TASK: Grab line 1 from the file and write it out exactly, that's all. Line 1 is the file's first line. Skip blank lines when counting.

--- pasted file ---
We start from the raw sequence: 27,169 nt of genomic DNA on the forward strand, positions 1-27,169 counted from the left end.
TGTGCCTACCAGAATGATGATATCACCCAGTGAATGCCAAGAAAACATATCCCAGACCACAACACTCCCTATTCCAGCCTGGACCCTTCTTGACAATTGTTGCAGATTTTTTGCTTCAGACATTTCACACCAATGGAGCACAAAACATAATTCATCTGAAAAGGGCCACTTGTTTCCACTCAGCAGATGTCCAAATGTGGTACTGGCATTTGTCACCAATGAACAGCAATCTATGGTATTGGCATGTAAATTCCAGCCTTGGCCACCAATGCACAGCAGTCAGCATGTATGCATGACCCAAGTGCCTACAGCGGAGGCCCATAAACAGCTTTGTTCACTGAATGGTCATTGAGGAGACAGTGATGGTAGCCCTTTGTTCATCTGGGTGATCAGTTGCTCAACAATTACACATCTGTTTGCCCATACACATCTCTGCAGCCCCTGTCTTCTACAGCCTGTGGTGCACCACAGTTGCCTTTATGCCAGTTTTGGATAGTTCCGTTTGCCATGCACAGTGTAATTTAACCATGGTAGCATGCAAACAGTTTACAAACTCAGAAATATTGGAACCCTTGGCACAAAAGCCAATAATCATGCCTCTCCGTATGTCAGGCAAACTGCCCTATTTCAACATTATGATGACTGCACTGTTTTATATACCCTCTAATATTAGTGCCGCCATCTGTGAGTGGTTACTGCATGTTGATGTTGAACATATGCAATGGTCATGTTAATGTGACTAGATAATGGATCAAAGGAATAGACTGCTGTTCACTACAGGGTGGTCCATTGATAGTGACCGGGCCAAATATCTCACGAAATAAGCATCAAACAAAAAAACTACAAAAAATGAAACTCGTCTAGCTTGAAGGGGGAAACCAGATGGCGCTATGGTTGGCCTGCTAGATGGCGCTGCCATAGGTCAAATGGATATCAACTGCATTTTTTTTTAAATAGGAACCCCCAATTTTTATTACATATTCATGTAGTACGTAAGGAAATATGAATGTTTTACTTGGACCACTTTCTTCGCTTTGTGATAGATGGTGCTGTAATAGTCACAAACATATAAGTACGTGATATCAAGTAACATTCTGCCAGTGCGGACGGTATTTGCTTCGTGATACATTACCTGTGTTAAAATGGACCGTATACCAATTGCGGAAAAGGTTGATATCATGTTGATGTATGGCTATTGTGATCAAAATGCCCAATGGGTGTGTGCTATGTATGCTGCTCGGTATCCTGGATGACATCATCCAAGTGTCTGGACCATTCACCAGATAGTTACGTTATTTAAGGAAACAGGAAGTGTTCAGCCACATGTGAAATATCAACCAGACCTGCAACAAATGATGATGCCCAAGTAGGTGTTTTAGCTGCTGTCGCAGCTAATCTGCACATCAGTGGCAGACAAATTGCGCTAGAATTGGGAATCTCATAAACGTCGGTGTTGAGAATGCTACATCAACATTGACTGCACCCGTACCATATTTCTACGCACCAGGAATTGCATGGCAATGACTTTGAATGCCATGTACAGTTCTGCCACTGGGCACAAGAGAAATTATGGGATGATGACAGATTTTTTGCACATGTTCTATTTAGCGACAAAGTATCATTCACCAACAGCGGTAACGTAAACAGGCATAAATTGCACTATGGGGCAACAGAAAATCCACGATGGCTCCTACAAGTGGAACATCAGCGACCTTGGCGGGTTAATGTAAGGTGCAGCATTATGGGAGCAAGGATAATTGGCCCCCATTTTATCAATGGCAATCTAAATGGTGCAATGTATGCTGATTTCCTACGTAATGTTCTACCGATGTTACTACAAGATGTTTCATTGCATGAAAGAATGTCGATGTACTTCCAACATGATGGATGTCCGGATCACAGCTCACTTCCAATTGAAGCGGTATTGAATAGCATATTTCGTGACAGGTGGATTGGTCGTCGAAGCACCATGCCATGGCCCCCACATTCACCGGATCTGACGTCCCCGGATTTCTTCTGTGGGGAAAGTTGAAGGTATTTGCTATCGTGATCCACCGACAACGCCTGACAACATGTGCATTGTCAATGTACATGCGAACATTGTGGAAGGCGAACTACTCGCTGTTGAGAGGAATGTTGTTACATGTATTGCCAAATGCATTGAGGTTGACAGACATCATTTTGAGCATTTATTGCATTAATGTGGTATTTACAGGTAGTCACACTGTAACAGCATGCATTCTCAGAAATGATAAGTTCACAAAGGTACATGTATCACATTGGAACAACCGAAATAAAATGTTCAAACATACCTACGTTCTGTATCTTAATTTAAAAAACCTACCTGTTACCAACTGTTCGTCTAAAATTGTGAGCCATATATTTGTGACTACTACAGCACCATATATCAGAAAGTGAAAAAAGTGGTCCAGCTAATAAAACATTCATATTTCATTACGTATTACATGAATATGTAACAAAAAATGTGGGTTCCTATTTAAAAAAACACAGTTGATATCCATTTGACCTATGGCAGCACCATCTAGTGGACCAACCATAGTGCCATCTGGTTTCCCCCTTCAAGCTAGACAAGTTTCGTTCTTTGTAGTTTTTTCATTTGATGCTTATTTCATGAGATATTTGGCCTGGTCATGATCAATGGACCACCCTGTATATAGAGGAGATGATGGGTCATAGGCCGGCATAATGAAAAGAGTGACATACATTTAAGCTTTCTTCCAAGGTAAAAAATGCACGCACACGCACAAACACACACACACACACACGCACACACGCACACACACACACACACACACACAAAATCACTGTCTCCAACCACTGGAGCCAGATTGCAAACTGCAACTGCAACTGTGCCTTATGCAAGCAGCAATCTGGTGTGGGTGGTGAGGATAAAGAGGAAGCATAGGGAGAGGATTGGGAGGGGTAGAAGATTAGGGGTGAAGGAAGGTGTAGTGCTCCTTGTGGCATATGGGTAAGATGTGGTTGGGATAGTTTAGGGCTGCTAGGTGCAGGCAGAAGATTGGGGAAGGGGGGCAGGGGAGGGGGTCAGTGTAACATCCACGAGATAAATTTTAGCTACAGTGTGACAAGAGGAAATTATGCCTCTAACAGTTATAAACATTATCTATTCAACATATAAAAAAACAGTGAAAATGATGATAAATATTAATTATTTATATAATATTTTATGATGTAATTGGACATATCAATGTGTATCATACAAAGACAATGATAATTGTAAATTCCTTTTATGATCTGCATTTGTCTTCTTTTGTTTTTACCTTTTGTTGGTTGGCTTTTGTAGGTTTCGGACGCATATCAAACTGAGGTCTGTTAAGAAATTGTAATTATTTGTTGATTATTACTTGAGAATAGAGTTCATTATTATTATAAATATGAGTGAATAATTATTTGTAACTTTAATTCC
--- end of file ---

We start from the raw sequence: 27,169 nt of genomic DNA on the forward strand, positions 1-27,169 counted from the left end.